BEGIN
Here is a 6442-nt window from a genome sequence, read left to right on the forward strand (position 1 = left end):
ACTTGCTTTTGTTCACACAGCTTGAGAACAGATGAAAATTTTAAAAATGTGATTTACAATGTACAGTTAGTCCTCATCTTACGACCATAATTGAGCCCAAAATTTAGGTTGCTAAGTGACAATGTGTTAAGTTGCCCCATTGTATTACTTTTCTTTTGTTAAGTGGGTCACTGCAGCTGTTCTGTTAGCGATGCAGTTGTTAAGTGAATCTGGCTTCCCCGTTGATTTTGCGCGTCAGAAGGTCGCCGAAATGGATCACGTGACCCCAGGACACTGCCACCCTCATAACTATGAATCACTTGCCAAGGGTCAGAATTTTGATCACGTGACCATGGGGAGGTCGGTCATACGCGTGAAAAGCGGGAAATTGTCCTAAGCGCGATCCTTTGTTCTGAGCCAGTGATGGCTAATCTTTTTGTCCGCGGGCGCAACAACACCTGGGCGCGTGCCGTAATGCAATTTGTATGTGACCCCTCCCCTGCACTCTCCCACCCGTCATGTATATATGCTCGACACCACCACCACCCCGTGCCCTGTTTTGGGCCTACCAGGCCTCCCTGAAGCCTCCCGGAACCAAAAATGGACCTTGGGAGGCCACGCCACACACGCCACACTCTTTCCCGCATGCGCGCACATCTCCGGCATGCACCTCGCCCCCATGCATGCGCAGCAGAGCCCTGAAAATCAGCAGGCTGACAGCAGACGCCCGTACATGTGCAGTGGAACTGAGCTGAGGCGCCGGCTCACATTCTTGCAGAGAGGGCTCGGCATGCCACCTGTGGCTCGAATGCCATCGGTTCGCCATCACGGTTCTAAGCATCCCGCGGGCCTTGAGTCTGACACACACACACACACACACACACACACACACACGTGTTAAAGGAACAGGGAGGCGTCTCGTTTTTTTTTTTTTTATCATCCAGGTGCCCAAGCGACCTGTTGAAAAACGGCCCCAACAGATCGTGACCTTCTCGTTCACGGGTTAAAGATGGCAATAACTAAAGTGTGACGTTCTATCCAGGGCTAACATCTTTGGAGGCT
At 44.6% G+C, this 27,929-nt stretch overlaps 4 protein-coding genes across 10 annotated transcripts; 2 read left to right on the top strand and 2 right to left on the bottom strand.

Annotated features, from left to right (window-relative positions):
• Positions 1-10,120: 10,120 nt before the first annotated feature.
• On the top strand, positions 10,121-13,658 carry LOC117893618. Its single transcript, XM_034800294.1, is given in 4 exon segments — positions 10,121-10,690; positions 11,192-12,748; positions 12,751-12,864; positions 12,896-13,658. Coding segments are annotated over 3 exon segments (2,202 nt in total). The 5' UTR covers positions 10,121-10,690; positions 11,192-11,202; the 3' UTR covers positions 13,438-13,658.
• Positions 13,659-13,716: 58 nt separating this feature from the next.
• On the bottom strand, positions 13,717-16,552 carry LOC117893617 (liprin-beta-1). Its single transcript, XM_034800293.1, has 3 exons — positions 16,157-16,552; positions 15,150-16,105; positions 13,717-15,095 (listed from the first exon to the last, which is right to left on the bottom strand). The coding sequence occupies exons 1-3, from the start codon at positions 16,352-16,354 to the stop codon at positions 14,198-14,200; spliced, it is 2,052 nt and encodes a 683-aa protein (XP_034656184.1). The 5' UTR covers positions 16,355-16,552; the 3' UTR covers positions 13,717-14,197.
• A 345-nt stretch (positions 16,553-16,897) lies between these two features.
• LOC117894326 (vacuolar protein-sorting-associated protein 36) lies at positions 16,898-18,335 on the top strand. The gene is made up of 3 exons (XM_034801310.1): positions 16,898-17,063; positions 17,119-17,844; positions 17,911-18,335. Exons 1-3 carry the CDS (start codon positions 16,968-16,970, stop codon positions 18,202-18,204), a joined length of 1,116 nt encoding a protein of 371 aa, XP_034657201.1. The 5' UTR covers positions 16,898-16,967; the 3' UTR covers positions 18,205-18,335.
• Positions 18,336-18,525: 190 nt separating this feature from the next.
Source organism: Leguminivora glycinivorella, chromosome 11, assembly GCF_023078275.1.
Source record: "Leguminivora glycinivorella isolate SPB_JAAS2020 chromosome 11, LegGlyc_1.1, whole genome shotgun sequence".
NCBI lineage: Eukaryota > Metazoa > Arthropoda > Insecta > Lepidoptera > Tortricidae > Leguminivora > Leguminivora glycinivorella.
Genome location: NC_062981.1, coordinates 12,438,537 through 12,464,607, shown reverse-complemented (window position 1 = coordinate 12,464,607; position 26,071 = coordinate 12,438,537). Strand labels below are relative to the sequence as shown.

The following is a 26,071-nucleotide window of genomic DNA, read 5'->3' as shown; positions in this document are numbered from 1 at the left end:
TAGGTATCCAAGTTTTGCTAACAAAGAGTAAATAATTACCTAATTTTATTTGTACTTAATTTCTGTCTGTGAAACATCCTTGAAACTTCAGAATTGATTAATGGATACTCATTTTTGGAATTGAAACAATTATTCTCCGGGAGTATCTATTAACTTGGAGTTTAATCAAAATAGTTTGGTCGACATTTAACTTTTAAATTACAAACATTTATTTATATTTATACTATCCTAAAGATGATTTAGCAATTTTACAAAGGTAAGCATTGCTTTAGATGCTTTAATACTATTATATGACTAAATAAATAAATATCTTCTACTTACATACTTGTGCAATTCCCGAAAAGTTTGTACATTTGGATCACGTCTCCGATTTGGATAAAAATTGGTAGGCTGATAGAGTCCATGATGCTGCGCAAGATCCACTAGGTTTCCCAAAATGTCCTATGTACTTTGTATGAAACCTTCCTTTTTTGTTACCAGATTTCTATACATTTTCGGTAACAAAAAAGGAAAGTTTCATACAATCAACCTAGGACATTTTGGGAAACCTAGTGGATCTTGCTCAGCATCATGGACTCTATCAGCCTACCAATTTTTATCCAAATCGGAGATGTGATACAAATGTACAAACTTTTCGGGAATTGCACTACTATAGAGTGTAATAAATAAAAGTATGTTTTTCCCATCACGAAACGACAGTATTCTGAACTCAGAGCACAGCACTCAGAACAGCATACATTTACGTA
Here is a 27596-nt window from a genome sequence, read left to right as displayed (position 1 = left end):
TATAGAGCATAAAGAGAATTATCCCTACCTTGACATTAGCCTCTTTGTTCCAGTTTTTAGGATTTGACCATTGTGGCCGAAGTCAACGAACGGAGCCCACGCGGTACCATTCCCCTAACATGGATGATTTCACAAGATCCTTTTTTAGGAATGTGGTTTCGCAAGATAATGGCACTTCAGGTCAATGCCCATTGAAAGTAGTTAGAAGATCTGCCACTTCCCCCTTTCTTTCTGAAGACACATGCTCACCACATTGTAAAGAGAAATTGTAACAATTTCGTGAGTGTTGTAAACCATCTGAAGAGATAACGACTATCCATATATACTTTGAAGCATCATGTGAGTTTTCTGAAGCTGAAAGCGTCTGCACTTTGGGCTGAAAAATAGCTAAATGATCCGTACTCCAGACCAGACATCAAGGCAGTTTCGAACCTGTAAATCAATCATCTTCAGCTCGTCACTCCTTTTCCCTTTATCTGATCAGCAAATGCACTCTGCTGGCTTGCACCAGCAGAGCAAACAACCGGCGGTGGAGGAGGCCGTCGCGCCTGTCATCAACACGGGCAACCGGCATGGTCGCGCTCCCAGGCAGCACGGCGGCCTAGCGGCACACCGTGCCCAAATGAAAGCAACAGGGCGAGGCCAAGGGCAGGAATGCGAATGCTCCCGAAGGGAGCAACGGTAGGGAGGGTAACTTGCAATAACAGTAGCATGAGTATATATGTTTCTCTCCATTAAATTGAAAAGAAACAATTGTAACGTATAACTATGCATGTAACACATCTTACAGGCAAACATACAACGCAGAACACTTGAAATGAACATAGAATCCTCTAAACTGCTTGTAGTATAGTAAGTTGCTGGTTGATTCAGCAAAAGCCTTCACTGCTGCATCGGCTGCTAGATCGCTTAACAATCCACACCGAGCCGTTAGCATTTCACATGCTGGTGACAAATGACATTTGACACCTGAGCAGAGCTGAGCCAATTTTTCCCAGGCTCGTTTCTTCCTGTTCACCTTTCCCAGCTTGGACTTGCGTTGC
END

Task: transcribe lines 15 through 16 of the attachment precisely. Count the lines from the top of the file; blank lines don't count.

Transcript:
Genome location: NC_062981.1, coordinates 12,438,537 through 12,464,607, shown reverse-complemented (window position 1 = coordinate 12,464,607; position 26,071 = coordinate 12,438,537). Strand labels below are relative to the sequence as shown.

The following is a 26,071-nucleotide window of genomic DNA, read 5'->3' as shown; positions in this document are numbered from 1 at the left end: